Singaporeans are migrating online for their video entertainment despite concerns over service quality

Photo:Nicolas Lannuzel

Singaporeans are increasingly turning to online content providers for their video entertainment. However, they are highly dissatisfied with the quality of streaming services.


Online streaming services are increasingly becoming the preferred entertainment avenue for Singaporean viewers. The average Singaporean now spends an average of seven hours and 37 minutes each week watching videos online, compared to just five hours and 44 minutes of broadcast television.

As streaming services cement their grip on Singaporean video entertainment market, expectations are rising. Despite Singapore’s fast internet speeds and strong mobile connectivity, consumers expect more from their streaming services. There are ample opportunities for streaming content providers to further refine their offerings.

Singapore is a nation of binge-watchers

The latest research report from Limelight Networks indicates that Singaporeans watch video content for an average of two hours and 35 minutes in a single sitting. This puts Singaporean viewers behind those in the United States, who average more than three hours in a single session, but above the global average of 2.48.

More Singaporeans are turning to online streaming services to fuel their video content cravings. In 2018, just 48% of Singaporeans subscribed to an online streaming service. Now, 64% of islanders are forking out for digital content.

Price features prominently in decisions to migrate online. Nearly 47% of Singaporeans said they would cancel their subscriptions to a paid television service if the price increased. Only 7.3% said they would never abandon their television subscriptions.

Ookla, a company that tests internet speeds, named Singapore’s internet as the world’s fastest for 2019. With access to a hyper-fast, uninterrupted internet service, Singaporeans are increasingly expecting higher quality when it comes to online video content.

Online streaming services have to respond to consumers’ rising expectations

Despite enjoying a steady stream of new users, online video streaming services are struggling to meet consumers’ lofty expectations. The Singapore Business Review found that 93% of Singaporean consumers are dissatisfied with online content providers. Their biggest grip was lag and slow loading times of high-quality video streams.

When a user’s viewing is interrupted by rebuffering, they are unlikely to persevere with the service. 26.6% of Singaporean viewers will abandon a stream after a single instance of rebuffering. Most users give the streaming service one chance; however, almost 40% of users will abandon the stream at the second instance of rebuffering.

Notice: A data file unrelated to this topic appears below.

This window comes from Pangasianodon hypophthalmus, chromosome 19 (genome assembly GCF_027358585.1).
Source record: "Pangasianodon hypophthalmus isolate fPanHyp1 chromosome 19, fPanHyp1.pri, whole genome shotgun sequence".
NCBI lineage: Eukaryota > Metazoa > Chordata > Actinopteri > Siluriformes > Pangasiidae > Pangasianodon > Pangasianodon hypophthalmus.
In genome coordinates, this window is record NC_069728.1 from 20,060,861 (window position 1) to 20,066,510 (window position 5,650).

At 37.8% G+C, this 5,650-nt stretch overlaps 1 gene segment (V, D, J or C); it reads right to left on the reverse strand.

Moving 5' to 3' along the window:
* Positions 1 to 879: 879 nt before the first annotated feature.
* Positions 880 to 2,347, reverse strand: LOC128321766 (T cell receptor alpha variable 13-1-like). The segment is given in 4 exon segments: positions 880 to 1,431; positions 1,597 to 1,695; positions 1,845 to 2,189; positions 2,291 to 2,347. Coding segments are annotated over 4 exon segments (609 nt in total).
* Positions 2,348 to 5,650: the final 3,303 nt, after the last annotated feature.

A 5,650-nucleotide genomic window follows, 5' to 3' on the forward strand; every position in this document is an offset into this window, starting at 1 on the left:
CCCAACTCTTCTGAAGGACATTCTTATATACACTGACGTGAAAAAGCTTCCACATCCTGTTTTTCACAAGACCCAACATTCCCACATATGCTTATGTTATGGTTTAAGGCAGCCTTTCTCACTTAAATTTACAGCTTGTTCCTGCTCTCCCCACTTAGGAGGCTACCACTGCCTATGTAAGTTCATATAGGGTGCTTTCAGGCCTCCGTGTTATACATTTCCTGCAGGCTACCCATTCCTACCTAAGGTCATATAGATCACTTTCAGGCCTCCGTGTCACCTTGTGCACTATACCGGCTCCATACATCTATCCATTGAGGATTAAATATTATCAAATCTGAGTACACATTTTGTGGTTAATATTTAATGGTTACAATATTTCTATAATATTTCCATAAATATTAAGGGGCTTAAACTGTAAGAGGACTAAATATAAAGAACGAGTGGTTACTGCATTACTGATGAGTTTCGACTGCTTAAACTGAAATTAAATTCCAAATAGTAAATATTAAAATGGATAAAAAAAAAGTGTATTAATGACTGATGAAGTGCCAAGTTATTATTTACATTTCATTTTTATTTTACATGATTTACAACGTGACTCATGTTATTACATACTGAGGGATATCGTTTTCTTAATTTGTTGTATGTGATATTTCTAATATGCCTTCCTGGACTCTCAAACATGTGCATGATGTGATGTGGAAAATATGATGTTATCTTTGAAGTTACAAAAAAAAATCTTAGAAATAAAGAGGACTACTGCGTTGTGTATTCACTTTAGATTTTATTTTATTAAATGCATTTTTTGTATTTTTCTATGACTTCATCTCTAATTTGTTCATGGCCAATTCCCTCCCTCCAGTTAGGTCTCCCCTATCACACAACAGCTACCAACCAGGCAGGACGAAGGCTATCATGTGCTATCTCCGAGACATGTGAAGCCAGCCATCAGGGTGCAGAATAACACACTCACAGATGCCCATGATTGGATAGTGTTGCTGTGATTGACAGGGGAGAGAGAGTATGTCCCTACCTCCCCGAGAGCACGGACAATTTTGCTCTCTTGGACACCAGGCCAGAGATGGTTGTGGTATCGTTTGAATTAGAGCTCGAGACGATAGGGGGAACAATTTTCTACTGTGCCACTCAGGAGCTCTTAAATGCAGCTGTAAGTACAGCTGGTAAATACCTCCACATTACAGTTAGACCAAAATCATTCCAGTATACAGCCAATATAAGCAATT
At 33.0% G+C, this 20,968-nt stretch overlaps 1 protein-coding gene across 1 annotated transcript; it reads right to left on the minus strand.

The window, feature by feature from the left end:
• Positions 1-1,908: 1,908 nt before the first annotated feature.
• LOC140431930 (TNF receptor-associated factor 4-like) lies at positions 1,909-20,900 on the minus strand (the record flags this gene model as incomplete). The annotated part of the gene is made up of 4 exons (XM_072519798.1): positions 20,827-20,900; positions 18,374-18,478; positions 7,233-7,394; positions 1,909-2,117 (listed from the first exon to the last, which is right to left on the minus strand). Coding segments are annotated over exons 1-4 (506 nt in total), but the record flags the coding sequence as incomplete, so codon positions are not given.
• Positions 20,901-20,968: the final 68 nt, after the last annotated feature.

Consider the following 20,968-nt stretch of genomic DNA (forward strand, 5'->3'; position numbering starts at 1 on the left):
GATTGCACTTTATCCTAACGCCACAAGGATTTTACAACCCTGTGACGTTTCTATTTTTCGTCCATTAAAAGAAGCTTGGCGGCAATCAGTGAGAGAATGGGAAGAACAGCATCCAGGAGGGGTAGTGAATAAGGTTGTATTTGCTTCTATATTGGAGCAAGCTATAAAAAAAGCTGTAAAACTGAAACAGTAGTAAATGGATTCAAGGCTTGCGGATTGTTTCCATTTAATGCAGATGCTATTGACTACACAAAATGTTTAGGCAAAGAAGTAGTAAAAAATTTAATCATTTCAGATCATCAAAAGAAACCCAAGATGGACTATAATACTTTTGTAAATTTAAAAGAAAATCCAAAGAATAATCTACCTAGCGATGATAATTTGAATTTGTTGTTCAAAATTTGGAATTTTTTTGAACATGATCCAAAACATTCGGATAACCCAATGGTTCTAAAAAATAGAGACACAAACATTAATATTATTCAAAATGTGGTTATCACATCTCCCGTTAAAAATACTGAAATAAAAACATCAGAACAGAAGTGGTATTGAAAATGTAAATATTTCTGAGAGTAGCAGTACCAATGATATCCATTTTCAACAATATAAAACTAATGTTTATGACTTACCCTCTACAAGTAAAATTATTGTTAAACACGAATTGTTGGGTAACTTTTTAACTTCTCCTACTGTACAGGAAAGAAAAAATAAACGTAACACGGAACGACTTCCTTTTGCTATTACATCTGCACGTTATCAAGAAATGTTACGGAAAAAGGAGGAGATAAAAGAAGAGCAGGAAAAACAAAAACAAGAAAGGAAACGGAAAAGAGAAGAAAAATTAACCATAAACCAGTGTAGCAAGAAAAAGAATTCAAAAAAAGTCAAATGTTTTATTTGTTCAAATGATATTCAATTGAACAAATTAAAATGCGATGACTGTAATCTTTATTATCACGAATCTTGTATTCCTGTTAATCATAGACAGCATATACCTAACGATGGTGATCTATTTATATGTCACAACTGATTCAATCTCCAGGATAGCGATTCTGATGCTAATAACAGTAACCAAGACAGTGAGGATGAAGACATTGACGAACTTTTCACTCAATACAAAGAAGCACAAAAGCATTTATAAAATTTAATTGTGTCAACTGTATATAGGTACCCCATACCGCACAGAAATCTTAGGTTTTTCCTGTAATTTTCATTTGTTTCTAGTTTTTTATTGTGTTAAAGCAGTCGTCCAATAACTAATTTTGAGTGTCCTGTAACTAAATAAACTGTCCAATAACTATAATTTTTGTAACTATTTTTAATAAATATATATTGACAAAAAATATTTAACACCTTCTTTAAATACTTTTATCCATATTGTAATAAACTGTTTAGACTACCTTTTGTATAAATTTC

This should send a strong signal to content streaming providers that their mission should be to provide the highest video and audio quality, without causing the video to rebuffer.

With a growing number of young Singaporeans using mobile devices to stream movies, TV shows and sporting events, this is an increasingly challenging task. Changes in bandwidth mean that the bitrate that can be supported on the device is constantly shifting. If the provider is unable to respond to network conditions promptly, playback will be interrupted.

 The arrival of 5G could and the increased adoption of edge cloud computing will help mitigate these challenges. However, with Singapore’s 5G network not due for arrival until next year, this is an issue content providers will no doubt be keen to address. Unless they can utilize real-time data to prevent playback interruption, problems will persist.

“Mobile is a prime platform for businesses to engage with consumers,” a Limelight Network spokesman told ASEAN Today, “it is therefore important for businesses to prioritise optimising their content for mobile delivery by ensuring that the most effective and adaptable formats are delivered to the consumer.” 

Sports fans are among the most aggravated

Singaporean sports fans are among the most dissatisfied with online streaming services. Online streams of sporting events are often delayed by some 30 seconds or more. This delay, in the hyperconnected world of social media, can mean the difference between jubilant exhilaration and a ruined viewing experience.

“Singaporeans enjoy live streaming global sporting events on their devices, but with the rise of social media usage, every second of delay can potentially ruin the game when online viewers learn about big plays from social media before seeing the action online,” said Edwin Koh, Director, Southeast Asia at Limelight Networks.

“Especially in the upcoming 2019 Southeast Asian Games, the pressure is on for streaming providers to invest in video enabled edge services that deliver seamless user experiences in real-time.”

Moving forward, there are ample opportunities for content providers to expand their userbase. Traditional TV broadcasting cannot compete with online services which offer content on-demand across devices.

But an increasingly digital-savvy population expects more from online content providers. “online streaming providers face immense pressure to strike a balance between curating quality content, and addressing quality issues”, a spokesperson from Limelight Network told ASEAN Today. “This will be paramount to retaining their pool of subscribers who now have more options than ever before and no time to waste on buffering videos.”

It is up to the businesses to rise to these demands and provide quality, uninterrupted, live and prerecorded content across a variety of device types. The provider that finds the magic recipe that incorporates all of these key ingredients will find a welcoming audience for their product in Singapore.